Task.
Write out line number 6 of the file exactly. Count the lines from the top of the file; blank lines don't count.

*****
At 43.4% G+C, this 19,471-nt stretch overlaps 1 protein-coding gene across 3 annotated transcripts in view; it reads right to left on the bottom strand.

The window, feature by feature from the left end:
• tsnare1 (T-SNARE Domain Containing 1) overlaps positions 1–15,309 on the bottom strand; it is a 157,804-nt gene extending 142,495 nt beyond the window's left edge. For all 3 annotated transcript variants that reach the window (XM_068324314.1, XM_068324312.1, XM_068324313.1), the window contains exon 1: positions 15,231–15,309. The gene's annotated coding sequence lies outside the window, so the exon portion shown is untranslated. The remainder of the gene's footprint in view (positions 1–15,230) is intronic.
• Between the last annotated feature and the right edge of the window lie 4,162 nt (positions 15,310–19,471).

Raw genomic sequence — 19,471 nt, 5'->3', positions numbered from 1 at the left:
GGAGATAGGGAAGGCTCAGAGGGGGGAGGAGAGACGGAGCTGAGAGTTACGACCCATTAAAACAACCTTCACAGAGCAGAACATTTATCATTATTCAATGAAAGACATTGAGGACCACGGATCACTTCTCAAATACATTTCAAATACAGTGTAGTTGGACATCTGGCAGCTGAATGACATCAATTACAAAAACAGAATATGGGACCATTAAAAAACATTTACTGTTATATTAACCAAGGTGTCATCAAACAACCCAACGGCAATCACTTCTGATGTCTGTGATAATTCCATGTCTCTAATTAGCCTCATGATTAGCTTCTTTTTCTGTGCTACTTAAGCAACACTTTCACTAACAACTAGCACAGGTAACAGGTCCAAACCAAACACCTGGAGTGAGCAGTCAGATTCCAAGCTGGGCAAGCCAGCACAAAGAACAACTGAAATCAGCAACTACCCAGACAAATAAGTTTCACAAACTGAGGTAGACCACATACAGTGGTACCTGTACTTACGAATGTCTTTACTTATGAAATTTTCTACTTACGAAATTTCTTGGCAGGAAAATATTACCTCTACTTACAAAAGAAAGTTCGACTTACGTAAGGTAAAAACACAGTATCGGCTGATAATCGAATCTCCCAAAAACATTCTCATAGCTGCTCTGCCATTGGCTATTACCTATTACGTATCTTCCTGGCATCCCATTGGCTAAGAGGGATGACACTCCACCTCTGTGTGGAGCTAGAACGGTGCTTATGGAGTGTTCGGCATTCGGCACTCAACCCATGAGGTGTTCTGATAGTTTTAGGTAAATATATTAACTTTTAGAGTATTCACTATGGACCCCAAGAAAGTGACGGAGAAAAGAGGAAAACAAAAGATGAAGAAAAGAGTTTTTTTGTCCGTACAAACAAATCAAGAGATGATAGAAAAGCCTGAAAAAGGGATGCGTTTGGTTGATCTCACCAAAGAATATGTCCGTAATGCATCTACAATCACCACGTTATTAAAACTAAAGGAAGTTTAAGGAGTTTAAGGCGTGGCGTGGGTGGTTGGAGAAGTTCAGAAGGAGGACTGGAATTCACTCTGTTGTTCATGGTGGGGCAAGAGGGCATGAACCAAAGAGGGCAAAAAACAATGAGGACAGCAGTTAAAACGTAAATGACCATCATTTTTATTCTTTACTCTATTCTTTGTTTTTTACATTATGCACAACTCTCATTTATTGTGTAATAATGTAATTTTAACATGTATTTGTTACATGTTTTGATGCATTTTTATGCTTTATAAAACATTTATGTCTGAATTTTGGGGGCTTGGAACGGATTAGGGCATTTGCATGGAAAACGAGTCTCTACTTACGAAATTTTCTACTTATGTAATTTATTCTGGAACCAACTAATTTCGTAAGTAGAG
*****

GGAGATAGGGAAGGCTCAGAGGGGGGAGGAGAGACGGAGCTGAGAGTTACGACCCATTAAAACAACCTTCACAGAGCAGAACATTTATCATTATTCAATGAAAGACATTGAGGACCACGGATCACTTCTCAAATACATTTCAAATACAGTGTAGTTGGACATCTGGCAGCTGAATGACATCAATTACAAAAACAGAATATGGGACCATTAAAAAACATTTACTGTTATATTAACCAAGGTGTCATCAAACAACCCAACGGCAATCACTTCTGATGTCTGTGATAATTCCATGTCTCTAATTAGCCTCATGATTAGCTTCTTTTTCTGTGCTACTTAAGCAACACTTTCACTAACAACTAGCACAGGTAACAGGTCCAAACCAAACACCTGGAGTGAGCAGTCAGATTCCAAGCTGGGCAAGCCAGCACAAAGAACAACTGAAATCAGCAACTACCCAGACAAATAAGTTTCACAAACTGAGGTAGACCACATACAGTGGTACCTGTACTTACGAATGTCTTTACTTATGAAATTTTCTACTTACGAAATTTCTTGGCAGGAAAATATTACCTCTACTTACAAAAGAAAGTTCGACTTACGTAAGGTAAAAACACAGTATCGGCTGATAATCGAATCTCCCAAAAACATTCTCATAGCTGCTCTGCCATTGGCTATTACCTATTACGTATCTTCCTGGCATCCCATTGGCTAAGAGGGATGACACTCCACCTCTGTGTGGAGCTAGAACGGTGCTTATGGAGTGTTCGGCATTCGGCACTCAACCCATGAGGTGTTCTGATAGTTTTAGGTAAATATATTAACTTTTAGAGTATTCACTATGGACCCCAAGAAAGTGACGGAGAAAAGAGGAAAACAAAAGATGAAGAAAAGAGTTTTTTTGTCCGTACAAACAAATCAAGAGATGATAGAAAAGCCTGAAAAAGGGATGCGTTTGGTTGATCTCACCAAAGAATATGTCCGTAATGCATCTACAATCACCACGTTATTAAAACTAAAGGAAGTTTAAGGAGTTTAAGGCGTGGCGTGGGTGGTTGGAGAAGTTCAGAAGGAGGACTGGAATTCACTCTGTTGTTCATGGTGGGGCAAGAGGGCATGAACCAAAGAGGGCAAAAAACAATGAGGACAGCAGTTAAAACGTAAATGACCATCATTTTTATTCTTTACTCTATTCTTTGTTTTTTACATTATGCACAACTCTCATTTATTGTGTAATAATGTAATTTTAACATGTATTTGTTACATGTTTTGATGCATTTTTATGCTTTATAAAACATTTATGTCTGAATTTTGGGGGCTTGGAACGGATTAGGGCATTTGCATGGAAAACGAGTCTCTACTTACGAAATTTTCTACTTATGTAATTTATTCTGGAACCAACTAATTTCGTAAGTAGAG